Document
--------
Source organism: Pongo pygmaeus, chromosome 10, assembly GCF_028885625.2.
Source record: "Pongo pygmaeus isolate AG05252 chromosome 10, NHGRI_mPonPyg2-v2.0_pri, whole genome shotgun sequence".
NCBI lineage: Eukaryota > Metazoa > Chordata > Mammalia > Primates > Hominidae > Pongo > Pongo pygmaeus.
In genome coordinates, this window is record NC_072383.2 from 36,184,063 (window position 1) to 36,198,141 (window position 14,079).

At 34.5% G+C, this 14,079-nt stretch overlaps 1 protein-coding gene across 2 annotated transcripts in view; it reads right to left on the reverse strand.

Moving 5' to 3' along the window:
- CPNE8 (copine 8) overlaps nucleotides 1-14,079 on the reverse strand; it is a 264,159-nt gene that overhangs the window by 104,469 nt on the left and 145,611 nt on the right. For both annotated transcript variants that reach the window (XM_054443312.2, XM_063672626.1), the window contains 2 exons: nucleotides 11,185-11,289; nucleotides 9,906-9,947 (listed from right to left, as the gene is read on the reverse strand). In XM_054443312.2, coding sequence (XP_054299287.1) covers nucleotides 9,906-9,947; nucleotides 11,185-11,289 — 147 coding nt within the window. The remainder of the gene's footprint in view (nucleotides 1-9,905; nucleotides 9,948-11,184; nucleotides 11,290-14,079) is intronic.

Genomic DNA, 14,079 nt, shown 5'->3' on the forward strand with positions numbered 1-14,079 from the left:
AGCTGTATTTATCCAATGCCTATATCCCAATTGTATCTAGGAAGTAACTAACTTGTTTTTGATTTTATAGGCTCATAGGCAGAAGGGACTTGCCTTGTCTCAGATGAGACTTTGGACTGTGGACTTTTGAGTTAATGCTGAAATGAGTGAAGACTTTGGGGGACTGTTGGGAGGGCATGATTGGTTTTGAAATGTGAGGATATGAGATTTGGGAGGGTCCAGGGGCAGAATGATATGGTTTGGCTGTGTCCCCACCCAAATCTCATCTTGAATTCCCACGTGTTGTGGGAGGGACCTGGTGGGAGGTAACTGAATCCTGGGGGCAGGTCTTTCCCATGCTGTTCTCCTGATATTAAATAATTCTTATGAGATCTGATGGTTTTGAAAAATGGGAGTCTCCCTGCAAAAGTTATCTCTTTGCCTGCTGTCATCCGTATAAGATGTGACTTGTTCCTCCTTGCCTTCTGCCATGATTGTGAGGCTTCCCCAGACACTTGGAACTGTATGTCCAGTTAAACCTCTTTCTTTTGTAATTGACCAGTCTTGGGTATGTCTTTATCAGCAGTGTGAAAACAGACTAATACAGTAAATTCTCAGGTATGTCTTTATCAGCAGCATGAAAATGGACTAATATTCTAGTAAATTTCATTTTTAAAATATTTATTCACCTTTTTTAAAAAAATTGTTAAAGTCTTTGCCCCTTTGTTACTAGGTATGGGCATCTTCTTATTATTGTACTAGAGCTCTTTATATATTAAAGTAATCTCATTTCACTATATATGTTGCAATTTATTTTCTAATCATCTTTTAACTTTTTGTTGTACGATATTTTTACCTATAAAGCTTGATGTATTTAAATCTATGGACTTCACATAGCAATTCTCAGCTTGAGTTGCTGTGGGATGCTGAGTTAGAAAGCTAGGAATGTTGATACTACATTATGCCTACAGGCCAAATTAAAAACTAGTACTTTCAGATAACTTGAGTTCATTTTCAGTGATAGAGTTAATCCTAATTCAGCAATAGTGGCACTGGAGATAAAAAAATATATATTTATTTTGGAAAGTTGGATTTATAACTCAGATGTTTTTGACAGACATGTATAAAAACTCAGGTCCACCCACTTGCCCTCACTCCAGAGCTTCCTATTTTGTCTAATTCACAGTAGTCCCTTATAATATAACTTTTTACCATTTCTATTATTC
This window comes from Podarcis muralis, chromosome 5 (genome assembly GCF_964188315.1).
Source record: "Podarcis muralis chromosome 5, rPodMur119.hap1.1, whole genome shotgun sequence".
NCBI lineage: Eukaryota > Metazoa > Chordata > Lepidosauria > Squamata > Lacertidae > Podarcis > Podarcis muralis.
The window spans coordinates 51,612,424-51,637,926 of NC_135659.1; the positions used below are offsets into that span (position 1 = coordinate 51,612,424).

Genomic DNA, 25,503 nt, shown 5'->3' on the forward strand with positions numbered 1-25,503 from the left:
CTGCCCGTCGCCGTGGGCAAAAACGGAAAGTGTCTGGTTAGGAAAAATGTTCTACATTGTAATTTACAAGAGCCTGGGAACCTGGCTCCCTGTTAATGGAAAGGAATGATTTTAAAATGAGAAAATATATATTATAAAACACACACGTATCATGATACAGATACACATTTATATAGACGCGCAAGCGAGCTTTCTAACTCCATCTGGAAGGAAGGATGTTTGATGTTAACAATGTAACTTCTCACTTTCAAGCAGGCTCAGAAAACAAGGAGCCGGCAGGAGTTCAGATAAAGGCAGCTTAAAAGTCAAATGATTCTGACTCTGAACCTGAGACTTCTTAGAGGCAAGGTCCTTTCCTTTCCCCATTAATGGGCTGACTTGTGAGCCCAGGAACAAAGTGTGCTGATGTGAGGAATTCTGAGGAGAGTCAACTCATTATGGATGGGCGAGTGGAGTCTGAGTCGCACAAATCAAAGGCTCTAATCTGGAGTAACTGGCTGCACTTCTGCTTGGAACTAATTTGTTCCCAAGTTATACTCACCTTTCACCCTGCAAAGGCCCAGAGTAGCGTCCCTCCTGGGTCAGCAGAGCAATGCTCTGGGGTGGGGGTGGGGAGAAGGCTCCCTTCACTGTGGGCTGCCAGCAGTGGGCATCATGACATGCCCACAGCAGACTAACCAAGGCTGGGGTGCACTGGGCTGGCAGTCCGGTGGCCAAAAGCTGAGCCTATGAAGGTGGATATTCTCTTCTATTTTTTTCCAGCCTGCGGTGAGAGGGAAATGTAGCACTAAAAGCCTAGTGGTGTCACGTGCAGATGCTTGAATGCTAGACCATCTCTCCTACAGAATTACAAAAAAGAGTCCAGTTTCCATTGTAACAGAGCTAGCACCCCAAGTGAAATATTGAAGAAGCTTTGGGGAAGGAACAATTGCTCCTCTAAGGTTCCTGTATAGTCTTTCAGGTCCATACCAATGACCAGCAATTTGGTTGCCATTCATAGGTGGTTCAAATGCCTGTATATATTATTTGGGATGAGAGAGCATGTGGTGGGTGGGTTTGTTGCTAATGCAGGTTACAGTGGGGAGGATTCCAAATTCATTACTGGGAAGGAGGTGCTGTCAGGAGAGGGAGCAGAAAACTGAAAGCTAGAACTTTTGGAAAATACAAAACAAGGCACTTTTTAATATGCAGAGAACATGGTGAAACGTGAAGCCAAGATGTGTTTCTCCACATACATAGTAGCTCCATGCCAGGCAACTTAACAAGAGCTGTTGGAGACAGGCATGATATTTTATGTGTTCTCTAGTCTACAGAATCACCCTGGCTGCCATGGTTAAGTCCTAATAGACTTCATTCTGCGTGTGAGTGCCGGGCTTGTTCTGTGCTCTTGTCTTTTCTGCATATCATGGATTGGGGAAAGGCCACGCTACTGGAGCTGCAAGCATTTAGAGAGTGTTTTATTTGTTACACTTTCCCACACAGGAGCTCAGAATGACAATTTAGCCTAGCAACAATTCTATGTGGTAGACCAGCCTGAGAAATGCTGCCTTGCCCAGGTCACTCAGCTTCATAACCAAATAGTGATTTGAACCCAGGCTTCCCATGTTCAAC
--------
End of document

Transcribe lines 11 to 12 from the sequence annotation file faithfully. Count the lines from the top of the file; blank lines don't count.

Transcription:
Source record: "Podarcis muralis chromosome 5, rPodMur119.hap1.1, whole genome shotgun sequence".
NCBI lineage: Eukaryota > Metazoa > Chordata > Lepidosauria > Squamata > Lacertidae > Podarcis > Podarcis muralis.